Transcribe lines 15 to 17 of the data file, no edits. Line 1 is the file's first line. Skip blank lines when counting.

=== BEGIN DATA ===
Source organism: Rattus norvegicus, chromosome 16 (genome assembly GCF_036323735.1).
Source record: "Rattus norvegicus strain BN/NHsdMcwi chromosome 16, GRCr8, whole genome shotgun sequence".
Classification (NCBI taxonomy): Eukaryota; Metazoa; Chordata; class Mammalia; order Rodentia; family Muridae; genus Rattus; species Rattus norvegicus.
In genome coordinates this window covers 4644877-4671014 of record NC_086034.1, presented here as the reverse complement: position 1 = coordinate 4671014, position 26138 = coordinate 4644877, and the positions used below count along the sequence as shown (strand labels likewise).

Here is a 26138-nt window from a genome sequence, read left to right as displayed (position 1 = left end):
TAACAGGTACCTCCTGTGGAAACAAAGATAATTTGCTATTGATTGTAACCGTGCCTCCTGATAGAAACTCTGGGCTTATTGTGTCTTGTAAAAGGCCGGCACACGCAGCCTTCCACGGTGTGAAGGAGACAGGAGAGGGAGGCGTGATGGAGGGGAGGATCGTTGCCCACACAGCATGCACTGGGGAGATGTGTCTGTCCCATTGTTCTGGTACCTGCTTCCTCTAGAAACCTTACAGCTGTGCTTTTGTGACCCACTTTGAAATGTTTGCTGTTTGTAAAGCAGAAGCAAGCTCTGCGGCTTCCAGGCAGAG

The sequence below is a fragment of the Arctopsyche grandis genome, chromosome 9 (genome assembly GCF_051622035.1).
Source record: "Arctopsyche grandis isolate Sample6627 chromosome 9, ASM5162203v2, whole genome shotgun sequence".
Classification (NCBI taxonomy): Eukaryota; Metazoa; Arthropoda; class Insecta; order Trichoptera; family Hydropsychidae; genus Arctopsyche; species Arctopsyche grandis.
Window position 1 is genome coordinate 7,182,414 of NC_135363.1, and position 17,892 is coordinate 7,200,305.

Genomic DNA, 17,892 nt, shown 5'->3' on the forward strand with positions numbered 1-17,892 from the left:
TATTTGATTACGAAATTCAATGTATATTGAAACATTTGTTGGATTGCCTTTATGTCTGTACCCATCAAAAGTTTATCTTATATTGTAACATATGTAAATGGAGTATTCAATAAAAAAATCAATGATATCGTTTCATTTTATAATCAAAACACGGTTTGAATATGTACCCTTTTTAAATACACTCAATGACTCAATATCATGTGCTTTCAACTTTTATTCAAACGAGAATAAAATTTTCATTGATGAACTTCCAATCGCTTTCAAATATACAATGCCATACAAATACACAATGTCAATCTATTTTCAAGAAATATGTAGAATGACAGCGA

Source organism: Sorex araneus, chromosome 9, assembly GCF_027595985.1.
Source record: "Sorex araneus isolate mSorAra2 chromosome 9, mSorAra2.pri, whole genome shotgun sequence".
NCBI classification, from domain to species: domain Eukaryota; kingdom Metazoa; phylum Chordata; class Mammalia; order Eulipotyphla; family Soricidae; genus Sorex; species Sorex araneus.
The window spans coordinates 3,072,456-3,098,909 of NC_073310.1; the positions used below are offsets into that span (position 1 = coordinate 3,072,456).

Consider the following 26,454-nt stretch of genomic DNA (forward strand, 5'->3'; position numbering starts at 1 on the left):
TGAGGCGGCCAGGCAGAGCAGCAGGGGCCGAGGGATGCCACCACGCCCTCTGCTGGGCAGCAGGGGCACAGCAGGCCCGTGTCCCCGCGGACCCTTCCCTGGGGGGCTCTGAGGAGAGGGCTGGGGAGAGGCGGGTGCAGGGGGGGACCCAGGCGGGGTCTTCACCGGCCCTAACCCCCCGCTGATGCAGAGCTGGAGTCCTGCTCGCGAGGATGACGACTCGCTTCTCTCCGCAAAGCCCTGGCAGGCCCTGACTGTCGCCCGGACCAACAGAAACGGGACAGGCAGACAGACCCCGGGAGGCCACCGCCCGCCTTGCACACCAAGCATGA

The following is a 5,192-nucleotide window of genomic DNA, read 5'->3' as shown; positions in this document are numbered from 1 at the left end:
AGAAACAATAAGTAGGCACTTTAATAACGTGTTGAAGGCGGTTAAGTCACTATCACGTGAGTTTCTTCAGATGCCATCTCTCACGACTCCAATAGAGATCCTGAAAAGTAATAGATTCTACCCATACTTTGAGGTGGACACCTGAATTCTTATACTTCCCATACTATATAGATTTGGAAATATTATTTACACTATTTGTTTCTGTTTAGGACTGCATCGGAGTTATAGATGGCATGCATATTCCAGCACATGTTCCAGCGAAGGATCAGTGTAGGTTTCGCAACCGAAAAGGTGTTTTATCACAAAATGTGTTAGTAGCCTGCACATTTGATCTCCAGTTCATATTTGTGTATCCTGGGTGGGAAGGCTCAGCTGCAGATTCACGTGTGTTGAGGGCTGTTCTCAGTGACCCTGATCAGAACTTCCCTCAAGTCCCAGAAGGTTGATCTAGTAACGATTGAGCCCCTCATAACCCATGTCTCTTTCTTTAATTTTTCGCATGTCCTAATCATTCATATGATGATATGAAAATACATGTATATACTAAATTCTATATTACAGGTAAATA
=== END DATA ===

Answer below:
NCBI classification, from domain to species: domain Eukaryota; kingdom Metazoa; phylum Chordata; class Mammalia; order Eulipotyphla; family Soricidae; genus Sorex; species Sorex araneus.
The window spans coordinates 3,072,456-3,098,909 of NC_073310.1; the positions used below are offsets into that span (position 1 = coordinate 3,072,456).

Consider the following 26,454-nt stretch of genomic DNA (forward strand, 5'->3'; position numbering starts at 1 on the left):